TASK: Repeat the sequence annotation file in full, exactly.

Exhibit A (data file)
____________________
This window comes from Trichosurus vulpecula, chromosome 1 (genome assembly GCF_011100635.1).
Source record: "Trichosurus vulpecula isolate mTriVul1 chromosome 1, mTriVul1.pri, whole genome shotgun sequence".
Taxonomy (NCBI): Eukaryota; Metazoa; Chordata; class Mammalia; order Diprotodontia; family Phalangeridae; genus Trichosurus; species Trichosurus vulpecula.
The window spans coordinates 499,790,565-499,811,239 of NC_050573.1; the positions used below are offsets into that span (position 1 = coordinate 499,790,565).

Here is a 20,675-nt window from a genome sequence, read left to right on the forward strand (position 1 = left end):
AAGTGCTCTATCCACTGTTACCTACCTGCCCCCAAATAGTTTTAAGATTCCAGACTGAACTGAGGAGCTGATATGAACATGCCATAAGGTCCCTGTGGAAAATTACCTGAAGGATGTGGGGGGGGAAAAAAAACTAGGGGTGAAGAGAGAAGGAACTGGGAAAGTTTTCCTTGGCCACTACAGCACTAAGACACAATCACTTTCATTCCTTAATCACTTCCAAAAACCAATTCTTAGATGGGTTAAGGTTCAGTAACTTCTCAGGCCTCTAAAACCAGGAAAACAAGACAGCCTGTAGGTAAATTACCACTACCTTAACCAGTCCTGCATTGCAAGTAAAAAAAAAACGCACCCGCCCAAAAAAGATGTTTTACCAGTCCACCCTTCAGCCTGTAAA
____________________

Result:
This window comes from Trichosurus vulpecula, chromosome 1 (genome assembly GCF_011100635.1).
Source record: "Trichosurus vulpecula isolate mTriVul1 chromosome 1, mTriVul1.pri, whole genome shotgun sequence".
Taxonomy (NCBI): Eukaryota; Metazoa; Chordata; class Mammalia; order Diprotodontia; family Phalangeridae; genus Trichosurus; species Trichosurus vulpecula.
The window spans coordinates 499,790,565-499,811,239 of NC_050573.1; the positions used below are offsets into that span (position 1 = coordinate 499,790,565).

Here is a 20,675-nt window from a genome sequence, read left to right on the forward strand (position 1 = left end):
AAGTGCTCTATCCACTGTTACCTACCTGCCCCCAAATAGTTTTAAGATTCCAGACTGAACTGAGGAGCTGATATGAACATGCCATAAGGTCCCTGTGGAAAATTACCTGAAGGATGTGGGGGGGGAAAAAAAACTAGGGGTGAAGAGAGAAGGAACTGGGAAAGTTTTCCTTGGCCACTACAGCACTAAGACACAATCACTTTCATTCCTTAATCACTTCCAAAAACCAATTCTTAGATGGGTTAAGGTTCAGTAACTTCTCAGGCCTCTAAAACCAGGAAAACAAGACAGCCTGTAGGTAAATTACCACTACCTTAACCAGTCCTGCATTGCAAGTAAAAAAAAAACGCACCCGCCCAAAAAAGATGTTTTACCAGTCCACCCTTCAGCCTGTAAA